On the right-hand side of the above photo, we camped the two nights at the lake on those little islands.
Seeing the entire lake via Panorama Ridge from this angle gave me a sense of accomplishment. I knew what I wanted to achieve. I got there. And I got to enjoy it (while also almost having a camera filter roll off the mountain. Ooops.)
Coming down from Panorama Ridge
Getting down was pretty easy outside of the initial first 25 yards, which were pretty steep. My hiking poles were an excellent comrade; someone had tied little orange bows to things that outlined the trail. (Canadian trails are so well marked, it’s ridiculous. Coming up, we had a marker almost every km.)
It started to rain on my way back lightly, and I was glad I wasn’t at the top when the storm blew in later that afternoon because there would have been zero visibility and no shelter.
I think I got back around 1:30 pm (I told the guys at 2 pm initially) and promptly moved our gear into the weather shelter they have at the lake as the rain quickly approached.
Related: Best Banff National Park Lakes
For the next 5-6 hours, we played card games, relaxed, read, and talked with the other people camping at the lake as it poured and poured.
Luckily, we caught a quick break in the rain for this spectacular rainbow that Chris spotted. We all sprinted outside to see it.
Finally, around 10:30 pm, we retreated to our tents. Due to being in a small crater, Chris had a wet tent that didn’t seem to get any better as the night progressed. Safe to say he did not have a good night’s sleep.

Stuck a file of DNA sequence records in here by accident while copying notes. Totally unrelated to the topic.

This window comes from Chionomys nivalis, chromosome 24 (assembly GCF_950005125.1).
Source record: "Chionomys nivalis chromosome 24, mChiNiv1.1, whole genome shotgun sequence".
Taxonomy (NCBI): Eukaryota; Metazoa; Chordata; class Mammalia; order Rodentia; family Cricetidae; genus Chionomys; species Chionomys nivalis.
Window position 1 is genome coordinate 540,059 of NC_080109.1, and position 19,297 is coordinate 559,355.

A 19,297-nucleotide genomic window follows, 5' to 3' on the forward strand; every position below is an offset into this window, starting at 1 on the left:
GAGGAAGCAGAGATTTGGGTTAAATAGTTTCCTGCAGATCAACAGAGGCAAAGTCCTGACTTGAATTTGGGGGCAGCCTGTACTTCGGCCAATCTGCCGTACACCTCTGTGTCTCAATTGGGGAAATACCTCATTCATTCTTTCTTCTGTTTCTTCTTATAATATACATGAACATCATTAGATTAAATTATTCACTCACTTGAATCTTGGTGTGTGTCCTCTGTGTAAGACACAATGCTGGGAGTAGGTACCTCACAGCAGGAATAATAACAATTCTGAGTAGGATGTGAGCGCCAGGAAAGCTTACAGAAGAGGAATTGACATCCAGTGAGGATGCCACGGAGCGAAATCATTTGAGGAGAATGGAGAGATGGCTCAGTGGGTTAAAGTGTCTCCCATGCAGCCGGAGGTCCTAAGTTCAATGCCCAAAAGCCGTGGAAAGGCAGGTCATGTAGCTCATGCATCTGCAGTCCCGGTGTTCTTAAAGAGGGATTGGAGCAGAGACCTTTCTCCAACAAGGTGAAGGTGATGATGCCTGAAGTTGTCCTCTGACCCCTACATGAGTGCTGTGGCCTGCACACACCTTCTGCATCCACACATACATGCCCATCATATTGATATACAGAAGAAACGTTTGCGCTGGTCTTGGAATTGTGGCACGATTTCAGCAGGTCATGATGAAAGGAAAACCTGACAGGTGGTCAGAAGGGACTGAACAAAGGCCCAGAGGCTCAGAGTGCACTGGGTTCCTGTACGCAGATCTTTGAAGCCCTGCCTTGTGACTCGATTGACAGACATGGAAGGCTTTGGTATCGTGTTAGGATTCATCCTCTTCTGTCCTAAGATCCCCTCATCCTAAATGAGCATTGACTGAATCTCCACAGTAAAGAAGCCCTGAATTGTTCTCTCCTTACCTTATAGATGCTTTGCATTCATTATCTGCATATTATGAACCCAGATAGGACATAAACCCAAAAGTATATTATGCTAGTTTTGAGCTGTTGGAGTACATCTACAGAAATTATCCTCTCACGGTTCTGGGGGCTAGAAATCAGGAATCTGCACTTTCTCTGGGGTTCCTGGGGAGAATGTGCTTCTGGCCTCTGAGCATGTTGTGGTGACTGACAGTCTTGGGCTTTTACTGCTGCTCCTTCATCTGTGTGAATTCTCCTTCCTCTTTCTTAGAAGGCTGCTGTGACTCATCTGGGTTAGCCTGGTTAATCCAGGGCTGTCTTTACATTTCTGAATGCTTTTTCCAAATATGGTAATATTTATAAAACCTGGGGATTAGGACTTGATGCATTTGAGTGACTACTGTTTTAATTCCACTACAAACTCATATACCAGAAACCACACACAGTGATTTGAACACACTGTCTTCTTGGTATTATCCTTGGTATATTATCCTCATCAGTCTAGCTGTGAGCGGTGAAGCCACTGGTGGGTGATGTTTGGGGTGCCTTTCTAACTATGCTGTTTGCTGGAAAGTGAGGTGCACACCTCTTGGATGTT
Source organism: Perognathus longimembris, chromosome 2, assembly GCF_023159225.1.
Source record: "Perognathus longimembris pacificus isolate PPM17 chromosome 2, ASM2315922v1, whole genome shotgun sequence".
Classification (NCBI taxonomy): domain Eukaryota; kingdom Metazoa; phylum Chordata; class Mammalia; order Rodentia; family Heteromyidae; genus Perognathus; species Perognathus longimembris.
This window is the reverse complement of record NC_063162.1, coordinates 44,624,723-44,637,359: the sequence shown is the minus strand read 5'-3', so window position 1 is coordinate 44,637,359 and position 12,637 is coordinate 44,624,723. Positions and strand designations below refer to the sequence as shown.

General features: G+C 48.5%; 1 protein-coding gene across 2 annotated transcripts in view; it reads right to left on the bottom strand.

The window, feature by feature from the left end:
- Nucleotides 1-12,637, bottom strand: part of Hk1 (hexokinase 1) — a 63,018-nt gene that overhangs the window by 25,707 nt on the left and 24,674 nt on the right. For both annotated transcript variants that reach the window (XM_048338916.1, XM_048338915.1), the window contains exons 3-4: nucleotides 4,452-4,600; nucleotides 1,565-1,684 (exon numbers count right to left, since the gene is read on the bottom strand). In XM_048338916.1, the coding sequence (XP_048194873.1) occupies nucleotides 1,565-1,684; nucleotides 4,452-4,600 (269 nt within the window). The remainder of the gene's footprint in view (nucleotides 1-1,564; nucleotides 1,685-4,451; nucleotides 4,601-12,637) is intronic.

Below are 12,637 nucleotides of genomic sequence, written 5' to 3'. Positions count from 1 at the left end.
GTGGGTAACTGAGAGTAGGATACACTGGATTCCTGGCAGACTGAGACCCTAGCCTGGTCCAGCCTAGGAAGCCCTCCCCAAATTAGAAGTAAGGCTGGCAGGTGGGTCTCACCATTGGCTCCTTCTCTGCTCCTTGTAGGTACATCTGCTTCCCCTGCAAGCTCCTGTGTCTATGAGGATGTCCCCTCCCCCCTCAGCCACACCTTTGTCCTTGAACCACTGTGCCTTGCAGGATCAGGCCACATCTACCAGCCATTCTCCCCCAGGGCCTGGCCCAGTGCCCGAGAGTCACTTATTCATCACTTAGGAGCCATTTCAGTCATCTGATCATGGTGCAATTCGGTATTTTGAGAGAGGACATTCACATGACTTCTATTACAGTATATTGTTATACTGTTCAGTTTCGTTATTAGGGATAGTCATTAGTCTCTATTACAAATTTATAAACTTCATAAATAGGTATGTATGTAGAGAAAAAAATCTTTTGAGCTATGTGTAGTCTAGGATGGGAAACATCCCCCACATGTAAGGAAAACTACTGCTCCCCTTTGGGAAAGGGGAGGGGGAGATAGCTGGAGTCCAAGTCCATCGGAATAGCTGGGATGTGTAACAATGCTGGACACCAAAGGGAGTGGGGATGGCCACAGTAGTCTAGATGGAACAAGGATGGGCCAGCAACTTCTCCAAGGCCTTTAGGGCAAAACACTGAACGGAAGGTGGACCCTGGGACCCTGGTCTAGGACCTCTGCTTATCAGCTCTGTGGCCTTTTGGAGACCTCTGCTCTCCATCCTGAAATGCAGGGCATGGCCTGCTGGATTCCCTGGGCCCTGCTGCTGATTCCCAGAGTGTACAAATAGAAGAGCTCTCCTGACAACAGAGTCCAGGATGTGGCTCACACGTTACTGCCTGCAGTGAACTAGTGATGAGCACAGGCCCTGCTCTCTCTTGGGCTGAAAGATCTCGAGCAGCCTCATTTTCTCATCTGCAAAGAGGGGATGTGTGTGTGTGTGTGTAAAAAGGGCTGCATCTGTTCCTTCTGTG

I promptly passed out and didn’t hear any of the rain throughout the night. After hiking for four straight days, I was utterly exhausted.
Leaving Garibaldi Lake after the Panorama Ridge Hike
We woke up at a decent hour the following day and brought our remaining wet gear into the shelter to dry it. It worked, sort of. By 1 pm, we were on the trail, hoping to do the 5.6-mile hike in two hours.
Well, we crushed it.
The gang had zero stops (minus the rangers checking our permits) and finished on time. By the end, we were understandably hungry, tired, and dirty.
Wrapping up – Panorama Ridge Hike
This called for a brewery stop in Squamish, where we stuffed our faces with food so that even the waitress was shocked. (We surprised a lot of servers on this trip with our food consumption.)
With that, the trip to Canada was over. We passed through Vancouver and settled back into Seattle, where we met Cody’s dad, stepmom, and uncle for a beautiful dinner.
The trip, one of the best I’ve ever had, created a lifetime of memories for me and the three of us. Ten days together can test friendships and strengthen and solidify them.
It honestly couldn’t have gone any better if we had tried. Minus one day/night, the weather was terrific and gave us enough sunshine to enjoy British Columbia’s beautiful views.
I’d highly recommend visiting the area, even if you don’t plan to do the crazy hikes we did. There is plenty to see without enduring 10-mile RT hikes.
Until next time adventurers, take care and be safe.